Isn’t it strange that there are entire states and regions wholly reliant on the money and power of “one-crop” Big Tech monopolies? And why, in the 21st century no less, are Democratic-controlled counties, cities, and entire states nullifying federal law?

Read More

Commentary: The Communists in America Must Not Be Empowered

CCP flag in center, waving in wind

Just for the record, I am a life-long, card carrying, practiced anti-Communist.

As a proud Cold Warrior, I grew up in the heat-seeking years of the Cuban Missile Crisis, the Berlin Airlift, and the infiltration of world capitals by communist revolutionaries.

At my church, I was a member of a kid’s youth group called the Jet Cadets, which met on Sunday nights. Our theme song was “We are Jet Cadets for Jesus, we are pilots for our Lord, we will strafe and bomb . . . ” You get the gist: the enemy was godless Soviet Russia.

Read More

Commentary: The Death of the City by the Bay

The San Francisco Bay area is home to some of the wealthiest people in the world with home values beyond the wildest dreams of many across the country, ironically, this epicenter of socialism may be in an uncontrollable death spiral induced by their embrace of suicidal policies that are destroying their retail sectors.

Just this past weekend, three separate events tell a story of a dysfunction and votes of no-confidence by retailers.

Read More

Commentary: Red China Persecutes Tennis Star Peng Shuai

Peng Shuai with tennis racket in hand

In early November, the Chinese (PRC) tennis star Peng Shuai wrote on her blog that she had been aggressed in 2018 by a Communist Party boss and vice-premier, Zhang Gaoli, who made her his concubine. The blog post, on the Chinese social media platform Weibo, was removed in less time than it takes to play a set, 20 minutes. 

Peng’s glory days as an athlete were in the mid-teens, when she was the first Chinese tennis player to reach a no. 1 ranking; hers was in doubles. In that format she won Wimbledon 2013 and Roland-Garros 2014, partnering with the Taiwan (Free China) player Hsieh Su-wei (at a time when the Chicoms were offering Hsieh big bucks to defect to their side); Peng was also strong in singles, ranked no. 14.  

Peng has not been seen in public or heard from since her blog was censured. 

Read More

Commentary: There Is No Room for ‘Privileging Feelings’ in the Marketplace of Ideas

Person holding a phone, group of people taking a photo together

In 2015, the University of Chicago issued a statement, referred to as the “Chicago Statement,” in response to “recent events nationwide that have tested institutional commitments to free and open discourse.”  Through the statement, the University reaffirmed its steadfast commitment to free speech and expression, including its “overarching commitment to free, robust, and uninhibited debate and deliberation among all members of the University’s community.”  

The statement emphasized that:

“[E]ducation should not be intended to make people comfortable, it is meant to make them think. Universities should be expected to provide the conditions within which hard thought, and therefore strong disagreement, independent judgment, and the questioning of stubborn assumptions, can flourish in an environment of the greatest freedom.”  

Read More

Commentary: A Former Prosecutor’s Take on the Rittenhouse Trial and Verdict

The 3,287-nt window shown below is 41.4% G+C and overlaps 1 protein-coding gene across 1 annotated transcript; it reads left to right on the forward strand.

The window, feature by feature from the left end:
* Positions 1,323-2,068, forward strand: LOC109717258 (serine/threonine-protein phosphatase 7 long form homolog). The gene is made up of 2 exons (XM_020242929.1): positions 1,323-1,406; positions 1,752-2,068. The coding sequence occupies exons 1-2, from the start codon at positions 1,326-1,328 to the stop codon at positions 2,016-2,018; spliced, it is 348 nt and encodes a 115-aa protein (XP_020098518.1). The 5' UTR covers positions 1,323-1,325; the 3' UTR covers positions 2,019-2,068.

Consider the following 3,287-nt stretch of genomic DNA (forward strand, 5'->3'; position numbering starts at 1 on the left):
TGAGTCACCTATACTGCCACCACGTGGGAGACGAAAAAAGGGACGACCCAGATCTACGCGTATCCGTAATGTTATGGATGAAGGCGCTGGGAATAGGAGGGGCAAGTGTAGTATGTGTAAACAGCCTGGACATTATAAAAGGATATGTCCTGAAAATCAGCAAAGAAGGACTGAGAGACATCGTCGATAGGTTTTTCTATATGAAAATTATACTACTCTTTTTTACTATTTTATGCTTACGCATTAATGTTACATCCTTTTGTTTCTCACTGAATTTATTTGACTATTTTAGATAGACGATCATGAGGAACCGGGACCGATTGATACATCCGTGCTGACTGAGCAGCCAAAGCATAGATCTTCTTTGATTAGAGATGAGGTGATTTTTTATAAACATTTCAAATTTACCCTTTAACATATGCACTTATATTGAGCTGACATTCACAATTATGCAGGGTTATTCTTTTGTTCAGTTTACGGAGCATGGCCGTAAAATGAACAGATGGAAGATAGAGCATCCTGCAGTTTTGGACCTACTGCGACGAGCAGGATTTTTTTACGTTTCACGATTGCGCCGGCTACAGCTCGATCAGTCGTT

Could Kyle Rittenhouse face another trial? Does Rittenhouse have grounds to sue media outlets for defamation? What about the behavior of the prosecutors during the trial? The Heritage Foundation’s Zack Smith, a former prosecutor, joins Tim Doescher of “Heritage Explains” to answer these questions and more. Watch the full interview here or read, below, an edited and abridged transcript.

Read More

Commentary: Taking Advantage of COVID to Change the Way Americans Vote

Rahm Emanuel, the former mayor of Chicago and chief of staff for President Barack Obama, famously said in 2008 that you should never let “a serious crisis go to waste” because it is “an opportunity to do things that you think you could not do before.” Liberals in 2020 took Emanuel’s political tenet to heart and used the COVID-19 pandemic to try to implement through litigation and executive actions by state government officials the reckless changes in voting and election procedures that they had been wanting for years.

That effort involved voiding basic security protocols on election procedures, including absentee ballots, and pushing for the equivalent of all-mail elections, which would give their activists a free hand in pressuring, coercing, and influencing voters in their homes in ways they are unable to do in polling places. To force these changes, they ended up filing more election-related lawsuits than had ever been filed in an election year in U.S. history. The prior record was almost 200 lawsuits before and after the 2000 election when George W. Bush beat Al Gore; by late October 2020, more than 400 election-related lawsuits had been filed across the nation, the overwhelming majority by the Left.

Read More

Commentary: Biden Using Backdoor Rule to Pass Free College Agenda

Americans by and large oppose giveaways to the affluent or privileged, which explains why they consistently oppose forgiving college student-loan debt. Eighty percent of Americans have no student loan debt, and those who carry debt are disproportionately millennials with advanced degrees – and higher earning potential. Easy loan forgiveness falls under the umbrella of the free college agenda championed by most Democrats, but strong opposition led the Biden administration to drop free college from the spending bill it proposed last month.